**Comparison of Friction Parametrization from Dynamics and Material
Properties for a Coarse-Grained Polymer Melt**

LC Johnson and F Phelan, JOURNAL OF PHYSICAL CHEMISTRY B, 127, 7054-7069 (2023).

DOI: 10.1021/acs.jpcb.3c03273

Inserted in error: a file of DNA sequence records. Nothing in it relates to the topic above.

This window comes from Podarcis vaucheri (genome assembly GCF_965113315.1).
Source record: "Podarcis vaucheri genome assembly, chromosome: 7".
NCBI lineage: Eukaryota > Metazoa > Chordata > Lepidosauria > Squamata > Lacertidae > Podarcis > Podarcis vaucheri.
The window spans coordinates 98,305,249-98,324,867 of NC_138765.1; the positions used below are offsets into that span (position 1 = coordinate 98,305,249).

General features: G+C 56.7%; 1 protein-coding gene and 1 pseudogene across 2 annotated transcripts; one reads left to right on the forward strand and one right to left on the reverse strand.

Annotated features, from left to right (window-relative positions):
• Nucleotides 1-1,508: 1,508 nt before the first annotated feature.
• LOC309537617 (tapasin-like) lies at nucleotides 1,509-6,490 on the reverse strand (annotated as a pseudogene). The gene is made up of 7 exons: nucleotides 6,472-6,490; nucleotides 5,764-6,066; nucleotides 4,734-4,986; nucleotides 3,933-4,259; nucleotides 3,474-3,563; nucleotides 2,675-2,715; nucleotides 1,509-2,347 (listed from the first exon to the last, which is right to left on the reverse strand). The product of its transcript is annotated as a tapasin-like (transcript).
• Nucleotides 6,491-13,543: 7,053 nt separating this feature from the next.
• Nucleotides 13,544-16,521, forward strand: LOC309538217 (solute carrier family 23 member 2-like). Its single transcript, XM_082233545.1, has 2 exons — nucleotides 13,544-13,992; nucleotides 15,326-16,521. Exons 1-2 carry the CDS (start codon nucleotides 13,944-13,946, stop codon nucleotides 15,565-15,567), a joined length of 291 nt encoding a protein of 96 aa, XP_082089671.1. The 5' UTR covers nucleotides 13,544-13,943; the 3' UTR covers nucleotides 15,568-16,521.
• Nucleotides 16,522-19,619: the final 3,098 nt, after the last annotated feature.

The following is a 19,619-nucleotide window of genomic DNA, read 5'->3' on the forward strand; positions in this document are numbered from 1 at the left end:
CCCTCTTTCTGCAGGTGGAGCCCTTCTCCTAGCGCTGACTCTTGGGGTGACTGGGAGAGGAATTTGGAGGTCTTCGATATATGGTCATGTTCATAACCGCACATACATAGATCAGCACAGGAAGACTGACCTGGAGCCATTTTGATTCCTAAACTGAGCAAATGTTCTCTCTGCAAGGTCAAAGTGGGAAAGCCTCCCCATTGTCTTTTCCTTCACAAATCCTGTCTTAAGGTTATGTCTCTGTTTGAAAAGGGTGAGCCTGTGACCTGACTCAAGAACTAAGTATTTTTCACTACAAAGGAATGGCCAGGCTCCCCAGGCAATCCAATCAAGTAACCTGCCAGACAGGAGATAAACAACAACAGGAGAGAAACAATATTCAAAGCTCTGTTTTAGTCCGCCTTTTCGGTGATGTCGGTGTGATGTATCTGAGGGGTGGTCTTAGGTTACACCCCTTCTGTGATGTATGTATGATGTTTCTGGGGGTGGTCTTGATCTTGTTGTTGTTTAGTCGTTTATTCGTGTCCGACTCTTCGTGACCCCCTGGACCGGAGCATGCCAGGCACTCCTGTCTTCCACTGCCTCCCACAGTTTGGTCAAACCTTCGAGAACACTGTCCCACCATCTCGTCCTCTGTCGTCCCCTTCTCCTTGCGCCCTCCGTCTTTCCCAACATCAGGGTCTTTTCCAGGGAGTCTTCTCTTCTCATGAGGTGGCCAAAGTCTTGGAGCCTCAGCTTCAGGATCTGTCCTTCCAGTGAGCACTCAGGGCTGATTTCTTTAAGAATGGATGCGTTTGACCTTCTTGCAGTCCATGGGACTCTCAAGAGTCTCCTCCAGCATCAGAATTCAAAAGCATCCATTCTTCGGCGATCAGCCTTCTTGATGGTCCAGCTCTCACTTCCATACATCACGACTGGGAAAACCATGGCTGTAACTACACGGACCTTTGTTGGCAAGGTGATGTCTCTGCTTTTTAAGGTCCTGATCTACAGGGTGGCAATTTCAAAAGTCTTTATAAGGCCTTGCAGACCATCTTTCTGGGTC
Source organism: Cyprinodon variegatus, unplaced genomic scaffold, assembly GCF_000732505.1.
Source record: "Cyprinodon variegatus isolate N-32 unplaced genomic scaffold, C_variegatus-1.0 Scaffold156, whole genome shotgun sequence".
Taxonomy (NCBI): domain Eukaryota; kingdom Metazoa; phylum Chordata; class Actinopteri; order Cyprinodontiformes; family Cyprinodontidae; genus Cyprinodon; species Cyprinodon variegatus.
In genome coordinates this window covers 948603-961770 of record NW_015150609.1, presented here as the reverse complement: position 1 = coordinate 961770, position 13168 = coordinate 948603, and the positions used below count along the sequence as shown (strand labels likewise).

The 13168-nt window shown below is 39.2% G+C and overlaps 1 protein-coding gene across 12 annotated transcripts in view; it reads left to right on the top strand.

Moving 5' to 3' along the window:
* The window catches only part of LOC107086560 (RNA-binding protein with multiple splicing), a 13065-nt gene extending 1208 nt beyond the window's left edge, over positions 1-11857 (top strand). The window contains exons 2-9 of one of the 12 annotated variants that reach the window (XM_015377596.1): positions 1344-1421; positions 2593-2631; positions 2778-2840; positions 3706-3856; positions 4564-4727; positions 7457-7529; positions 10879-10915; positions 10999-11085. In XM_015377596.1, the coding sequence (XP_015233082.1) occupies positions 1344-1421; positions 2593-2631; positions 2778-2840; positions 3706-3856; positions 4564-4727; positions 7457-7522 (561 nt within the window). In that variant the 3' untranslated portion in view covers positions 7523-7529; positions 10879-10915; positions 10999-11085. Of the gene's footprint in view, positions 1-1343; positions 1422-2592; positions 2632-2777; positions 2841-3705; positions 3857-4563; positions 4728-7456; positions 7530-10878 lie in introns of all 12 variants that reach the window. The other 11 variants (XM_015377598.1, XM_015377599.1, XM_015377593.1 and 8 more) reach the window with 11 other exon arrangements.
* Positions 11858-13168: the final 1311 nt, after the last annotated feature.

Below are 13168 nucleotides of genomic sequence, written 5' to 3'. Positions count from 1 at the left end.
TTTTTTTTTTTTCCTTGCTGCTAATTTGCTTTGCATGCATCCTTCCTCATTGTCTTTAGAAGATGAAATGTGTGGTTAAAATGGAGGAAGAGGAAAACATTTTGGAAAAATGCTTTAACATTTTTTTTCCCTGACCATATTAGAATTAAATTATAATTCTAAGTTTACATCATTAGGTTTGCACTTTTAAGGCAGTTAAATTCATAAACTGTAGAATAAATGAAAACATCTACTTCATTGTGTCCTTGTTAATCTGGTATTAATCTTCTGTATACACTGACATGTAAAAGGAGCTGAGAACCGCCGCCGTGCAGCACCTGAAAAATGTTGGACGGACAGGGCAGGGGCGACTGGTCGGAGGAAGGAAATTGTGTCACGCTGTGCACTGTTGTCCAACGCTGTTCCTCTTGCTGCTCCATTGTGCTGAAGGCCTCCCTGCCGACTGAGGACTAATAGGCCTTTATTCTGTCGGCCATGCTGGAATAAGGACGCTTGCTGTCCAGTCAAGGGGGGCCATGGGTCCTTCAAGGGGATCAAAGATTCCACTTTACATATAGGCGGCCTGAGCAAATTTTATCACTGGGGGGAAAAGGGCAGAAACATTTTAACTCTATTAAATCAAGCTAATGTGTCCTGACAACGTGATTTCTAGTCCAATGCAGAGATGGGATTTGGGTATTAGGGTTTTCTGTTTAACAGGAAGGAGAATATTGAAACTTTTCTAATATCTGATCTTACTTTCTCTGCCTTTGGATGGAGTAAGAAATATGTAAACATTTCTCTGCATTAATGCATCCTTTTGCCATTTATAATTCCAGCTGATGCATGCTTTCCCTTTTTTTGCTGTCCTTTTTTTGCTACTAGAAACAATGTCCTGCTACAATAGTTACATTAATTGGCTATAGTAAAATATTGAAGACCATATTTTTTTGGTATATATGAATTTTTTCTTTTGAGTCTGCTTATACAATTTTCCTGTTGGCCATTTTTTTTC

Inthis work, we extend an approach to coarse-grained (CG) modelingfor polymer melts in which the conservative potential is parametrizedusing the iterative Boltzmann inversion (IBI) method and the accelerateddynamics inherent to IBI are corrected using the dissipative Langevinthermostat with a single tunable friction parameter (J. Chem.Phys. 2021, 154, 084114). Diffusivemeasures from picoseconds to nanoseconds are used to determine theLangevin friction factor to apply to the CG model to recover all-atom(AA) dynamics; the resulting friction factors are then compared forconsistency. Here, we additionally parametrize the CG dynamics usinga material property, the zero-shear viscosity, which we measure usingthe Green-Kubo (GK) method. Two materials are studied, squalaneas a function of temperature and the same polystyrene oligomers previouslystudied as a function of chain length. For squalane, the frictionderived from the long-time diffusive measures and the viscosity allstrongly increase with decreasing temperature, showing an Arrhenius-likedependence, and remain consistent with each other over the entiretemperature range. In contrast, the friction required for the picoseconddiffusive measurement, the Debye-Waller factor, is somewhatlower than the friction from long-time measures and relatively insensitiveto temperature. A time-dependent friction would be required to exactlyreproduce the AA measurements during the caging transition connectingthese two extremes over the entire timespan at this level of coarse-graining.For the polystyrene oligomers for which we previously characterizedthe diffusive friction, the viscosity- parametrized frictions are consistentwith the diffusive measures for the smallest chain length. However,for the longer chains, we find different trends based on measurementmethod with friction derived from rotational diffusion remaining nearlyconstant, friction derived from translational diffusion showing amodestly increasing trend, and viscosity-derived friction showinga modest decreasing trend. This seems to indicate that there is somesensitivity of the friction measurement method for systems with increasedrelaxation times and that in particular, the unsteady dynamics ofthe individual parametrization schemes plays a role in this. Increaseddifficulty in applying the GK method with increasing relaxation timeof the longer chain systems is also discussed. Overall, we find thatwhen the material is in a high-temperature melt state and the viscositymeasurement is reliable, the friction parametrization from the diffusivefriction measures is consistent and the lower cost diffusive parametrizationis a reliable means for modeling viscosity. Our data give insightinto the time-dependent friction one might compute using a non- Markovianapproach to enable the recovery of AA dynamics over a wider rangeof time scales than can be computed using a single friction.

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